- The possibility of not having the needed skills to change careers down the road
- Courses may not be as marketable to employers
Example Professions for a B.A. Graduate:
Human Resources Manager
2016 Median Annual Income: $106,910
Career Outlook: Increase by 9%
2016 Median Annual Income: $99,310
Career Outlook: No change
2016 Median Annual Income: $55,860
Career Outlook: Decline by 3%
2016 Median Annual Income: $47,640
Career Outlook: Increase by 4%
2016 Median Annual Income: $37,230
Career Outlook: Decline by 5%
Bachelor of Science, the B.S.
While earning a bachelor of science degree, you will be taking more courses that directly relate to your major, leaving you with less opportunity to choose your classes. Often times, these courses offer you a chance to specialize in a certain aspect of your field. This also provides you with an opportunity to focus your energy on mastering the field you have chosen. Most of the courses you will take when earning your B.S. degree are from a technical background, including high-level math and sciences. Some of the majors you can study in a B.S. program include physics, math, computer science and more.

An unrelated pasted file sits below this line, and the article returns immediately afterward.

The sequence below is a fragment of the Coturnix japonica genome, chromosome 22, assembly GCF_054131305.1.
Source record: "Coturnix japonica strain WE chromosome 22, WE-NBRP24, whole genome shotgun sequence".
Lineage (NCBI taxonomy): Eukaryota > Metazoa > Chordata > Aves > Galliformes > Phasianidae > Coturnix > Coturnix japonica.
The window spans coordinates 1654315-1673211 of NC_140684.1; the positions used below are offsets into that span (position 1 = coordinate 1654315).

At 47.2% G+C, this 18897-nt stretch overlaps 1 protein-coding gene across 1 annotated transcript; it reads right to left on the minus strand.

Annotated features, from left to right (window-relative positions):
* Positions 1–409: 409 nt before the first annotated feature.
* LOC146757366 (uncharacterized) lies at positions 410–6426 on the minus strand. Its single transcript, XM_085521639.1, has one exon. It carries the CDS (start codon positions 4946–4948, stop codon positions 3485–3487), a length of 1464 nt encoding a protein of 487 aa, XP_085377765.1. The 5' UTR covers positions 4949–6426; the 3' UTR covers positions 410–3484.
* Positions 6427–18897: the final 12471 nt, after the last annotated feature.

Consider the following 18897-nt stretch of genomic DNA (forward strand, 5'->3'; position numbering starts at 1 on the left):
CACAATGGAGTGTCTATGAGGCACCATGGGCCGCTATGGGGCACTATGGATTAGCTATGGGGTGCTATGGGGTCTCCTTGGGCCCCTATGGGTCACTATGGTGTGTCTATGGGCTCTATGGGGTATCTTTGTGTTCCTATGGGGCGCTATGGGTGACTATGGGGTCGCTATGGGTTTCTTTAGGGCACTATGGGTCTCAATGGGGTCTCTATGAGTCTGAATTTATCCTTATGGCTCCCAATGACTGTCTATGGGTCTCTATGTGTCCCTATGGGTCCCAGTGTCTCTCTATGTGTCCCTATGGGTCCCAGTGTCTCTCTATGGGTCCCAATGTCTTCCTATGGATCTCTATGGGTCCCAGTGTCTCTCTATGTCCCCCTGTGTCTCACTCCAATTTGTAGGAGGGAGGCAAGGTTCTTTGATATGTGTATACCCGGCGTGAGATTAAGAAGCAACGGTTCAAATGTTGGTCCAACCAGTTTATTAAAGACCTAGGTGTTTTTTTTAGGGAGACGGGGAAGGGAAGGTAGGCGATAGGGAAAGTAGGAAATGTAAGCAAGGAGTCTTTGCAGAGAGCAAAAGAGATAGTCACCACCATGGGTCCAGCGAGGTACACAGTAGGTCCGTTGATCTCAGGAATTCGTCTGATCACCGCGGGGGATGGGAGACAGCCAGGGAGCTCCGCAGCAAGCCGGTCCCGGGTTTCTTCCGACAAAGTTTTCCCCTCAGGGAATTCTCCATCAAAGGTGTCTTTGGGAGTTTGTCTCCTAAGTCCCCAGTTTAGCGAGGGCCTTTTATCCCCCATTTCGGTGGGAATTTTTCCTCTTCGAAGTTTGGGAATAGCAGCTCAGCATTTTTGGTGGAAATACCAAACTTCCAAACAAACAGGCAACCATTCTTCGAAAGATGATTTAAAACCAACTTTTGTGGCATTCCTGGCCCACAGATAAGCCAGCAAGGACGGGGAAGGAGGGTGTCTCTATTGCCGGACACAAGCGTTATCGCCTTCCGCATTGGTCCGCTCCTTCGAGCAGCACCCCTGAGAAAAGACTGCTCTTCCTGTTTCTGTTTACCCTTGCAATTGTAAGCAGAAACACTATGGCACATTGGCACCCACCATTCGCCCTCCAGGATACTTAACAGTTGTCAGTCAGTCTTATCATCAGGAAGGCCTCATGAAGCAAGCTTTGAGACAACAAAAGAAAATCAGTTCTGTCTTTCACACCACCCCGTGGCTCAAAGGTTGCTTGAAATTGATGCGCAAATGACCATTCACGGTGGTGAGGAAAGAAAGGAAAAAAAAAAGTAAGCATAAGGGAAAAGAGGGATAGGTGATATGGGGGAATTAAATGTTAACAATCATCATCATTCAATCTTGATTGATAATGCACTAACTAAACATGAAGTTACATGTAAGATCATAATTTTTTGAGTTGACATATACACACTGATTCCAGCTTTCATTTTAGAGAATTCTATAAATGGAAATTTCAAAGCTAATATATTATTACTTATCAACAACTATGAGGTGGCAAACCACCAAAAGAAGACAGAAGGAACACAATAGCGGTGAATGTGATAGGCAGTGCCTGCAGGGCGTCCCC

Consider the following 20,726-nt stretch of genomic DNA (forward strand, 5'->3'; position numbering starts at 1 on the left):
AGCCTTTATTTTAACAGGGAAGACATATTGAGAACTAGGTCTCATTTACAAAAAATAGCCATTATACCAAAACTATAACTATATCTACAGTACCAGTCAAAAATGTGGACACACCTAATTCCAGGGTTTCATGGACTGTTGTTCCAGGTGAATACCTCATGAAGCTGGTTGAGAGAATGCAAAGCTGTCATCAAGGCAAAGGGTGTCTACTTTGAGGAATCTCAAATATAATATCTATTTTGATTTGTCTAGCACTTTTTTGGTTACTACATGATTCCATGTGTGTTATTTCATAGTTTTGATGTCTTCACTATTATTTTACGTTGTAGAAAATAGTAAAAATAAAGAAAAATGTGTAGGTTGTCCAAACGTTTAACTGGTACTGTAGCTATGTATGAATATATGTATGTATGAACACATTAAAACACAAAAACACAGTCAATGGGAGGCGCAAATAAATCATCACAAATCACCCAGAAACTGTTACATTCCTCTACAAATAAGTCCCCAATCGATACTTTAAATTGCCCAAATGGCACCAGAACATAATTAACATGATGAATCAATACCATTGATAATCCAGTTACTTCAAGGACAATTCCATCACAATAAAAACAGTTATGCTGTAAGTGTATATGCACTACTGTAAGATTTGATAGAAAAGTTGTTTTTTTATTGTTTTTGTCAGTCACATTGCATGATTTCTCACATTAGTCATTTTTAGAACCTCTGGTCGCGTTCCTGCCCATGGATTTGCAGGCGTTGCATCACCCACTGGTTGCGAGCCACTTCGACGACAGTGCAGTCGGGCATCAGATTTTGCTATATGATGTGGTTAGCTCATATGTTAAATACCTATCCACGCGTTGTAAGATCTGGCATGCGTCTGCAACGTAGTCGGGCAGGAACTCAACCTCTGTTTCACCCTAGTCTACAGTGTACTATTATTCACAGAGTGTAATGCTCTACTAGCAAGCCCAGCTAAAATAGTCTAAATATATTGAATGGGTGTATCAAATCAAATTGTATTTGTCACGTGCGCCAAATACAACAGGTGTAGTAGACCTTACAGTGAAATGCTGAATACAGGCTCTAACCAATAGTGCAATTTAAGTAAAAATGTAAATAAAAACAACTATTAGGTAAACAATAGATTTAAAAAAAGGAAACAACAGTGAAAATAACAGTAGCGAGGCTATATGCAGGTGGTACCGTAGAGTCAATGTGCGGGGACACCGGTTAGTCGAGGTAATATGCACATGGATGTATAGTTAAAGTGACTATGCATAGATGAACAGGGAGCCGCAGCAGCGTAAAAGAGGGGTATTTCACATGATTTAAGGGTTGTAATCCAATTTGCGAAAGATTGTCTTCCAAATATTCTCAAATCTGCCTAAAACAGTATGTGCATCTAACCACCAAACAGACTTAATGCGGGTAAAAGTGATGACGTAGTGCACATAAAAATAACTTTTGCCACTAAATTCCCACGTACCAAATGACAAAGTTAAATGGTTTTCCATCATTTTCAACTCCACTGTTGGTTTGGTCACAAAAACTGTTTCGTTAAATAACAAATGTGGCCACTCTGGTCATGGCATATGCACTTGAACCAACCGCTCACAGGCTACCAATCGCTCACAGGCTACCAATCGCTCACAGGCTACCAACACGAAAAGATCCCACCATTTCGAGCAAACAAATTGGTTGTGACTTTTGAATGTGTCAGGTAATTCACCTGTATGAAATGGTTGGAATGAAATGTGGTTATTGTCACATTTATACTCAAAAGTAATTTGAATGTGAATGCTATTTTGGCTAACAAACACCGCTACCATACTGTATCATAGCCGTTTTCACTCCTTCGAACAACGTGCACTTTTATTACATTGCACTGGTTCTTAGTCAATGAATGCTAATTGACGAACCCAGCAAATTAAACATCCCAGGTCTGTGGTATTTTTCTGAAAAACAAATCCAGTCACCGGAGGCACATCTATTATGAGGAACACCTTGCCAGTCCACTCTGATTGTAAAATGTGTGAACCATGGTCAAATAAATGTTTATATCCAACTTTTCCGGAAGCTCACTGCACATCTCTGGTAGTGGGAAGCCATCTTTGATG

Highlights to Achieving the Bachelor of Science Degree
- Great choice for those interested in science and math courses
- Generally provides a more clear path to achieving your degree
- Courses provide a scientific approach to solving daily or complex problems
Pros to the B.S. Degree
- May be viewed as more ideal to potential employers
- Will provide a deeper knowledge of the subject, due to specialized courses
- Increased employment opportunities
Cons to the B.S. Degree
- Fewer elective course choices
- A rigid class schedule may create additional stress